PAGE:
Results: This study was motivated by doubts that have been raised about the role of education and human capital in economic development. These doubts come from a variety of vantage points ranging from whether the research has correctly identified the impact of education to whether other institutional aspects of countries might be more important. They also encompass concerns about whether or not we really know how to change educational outcomes, particularly in developing countries. The eight studied countries were divided into two groups for comparison: (a) Group of Seven, and (b) Iran. The objectives and content included in the curricula of these countries were identified, and then similarities and differences between these two groups were analyzed. The results show the importance of both minimal and high-level skills, the complementarity of skills and the quality of economic institutions, and the robustness of the relationship between skills and growth. International comparisons incorporating expanded data on cognitive skills reveal much larger skill deficits in developing countries than generally derived from just school enrollment and attainment. The magnitude of change needed makes clear that closing the economic gap with developed countries will require major structural changes in schooling institutions. Moreover, the results of this research showed that the goals and content of the curriculum of these countries often emphasize the areas of work and employment and are somehow economy-oriented. In Iran, there is not much emphasis on these areas in Iran. Although the principles and teachings of Islam pay attention to work, there is a lack of attention to this issue in the goals and content of the curriculum. It is suggested that there is an emergency need to review the national curriculum in Iran. Taking help from religious foundations in this field, such as paying attention to work and effort in Islam, avoiding laziness, and contentment, paying attention to halal earning and sustenance, etc., is very beneficial and enlightening. Using the fundamentals of Islam only in prohibitions and outward criticisms and only paying attention to prayer and fasting not only makes students evasive but also limits the main mission of religion which enlightens the path of people's lives and can open a way in their social and economic life. Pointing to the fact that the longest verse of the Holy Quran is in the field of economic transactions is one of the examples of the importance of the field of economics in Islam and proof of this matter. The lack of economic attention and cultivating students’ cognitive as well as metacognitive is felt in terms of preparing people for the future, after graduating from secondary education. It seems that it is better for the planners to update and modify the secondary school curriculum in line with economic development and changes in psychological knowledge.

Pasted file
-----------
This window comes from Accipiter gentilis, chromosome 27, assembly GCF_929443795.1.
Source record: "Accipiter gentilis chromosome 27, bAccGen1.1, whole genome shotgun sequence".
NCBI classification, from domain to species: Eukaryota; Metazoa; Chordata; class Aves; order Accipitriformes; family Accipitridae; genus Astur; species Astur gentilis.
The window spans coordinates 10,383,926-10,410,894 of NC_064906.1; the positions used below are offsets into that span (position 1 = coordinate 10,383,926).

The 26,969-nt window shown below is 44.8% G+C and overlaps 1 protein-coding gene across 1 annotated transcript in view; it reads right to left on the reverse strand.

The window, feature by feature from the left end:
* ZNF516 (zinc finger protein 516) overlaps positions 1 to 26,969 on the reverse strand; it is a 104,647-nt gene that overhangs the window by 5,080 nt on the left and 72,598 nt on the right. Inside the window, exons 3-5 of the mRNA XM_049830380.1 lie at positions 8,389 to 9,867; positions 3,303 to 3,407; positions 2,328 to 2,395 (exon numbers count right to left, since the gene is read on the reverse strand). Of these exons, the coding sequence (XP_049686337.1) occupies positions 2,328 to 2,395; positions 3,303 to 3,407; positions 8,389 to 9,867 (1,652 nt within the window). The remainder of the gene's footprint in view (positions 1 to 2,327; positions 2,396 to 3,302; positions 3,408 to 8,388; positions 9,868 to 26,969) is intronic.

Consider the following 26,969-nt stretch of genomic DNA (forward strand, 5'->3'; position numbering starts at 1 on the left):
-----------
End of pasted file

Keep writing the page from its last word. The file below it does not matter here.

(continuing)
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Type of Study: Research | Subject: Clinical Psychiatry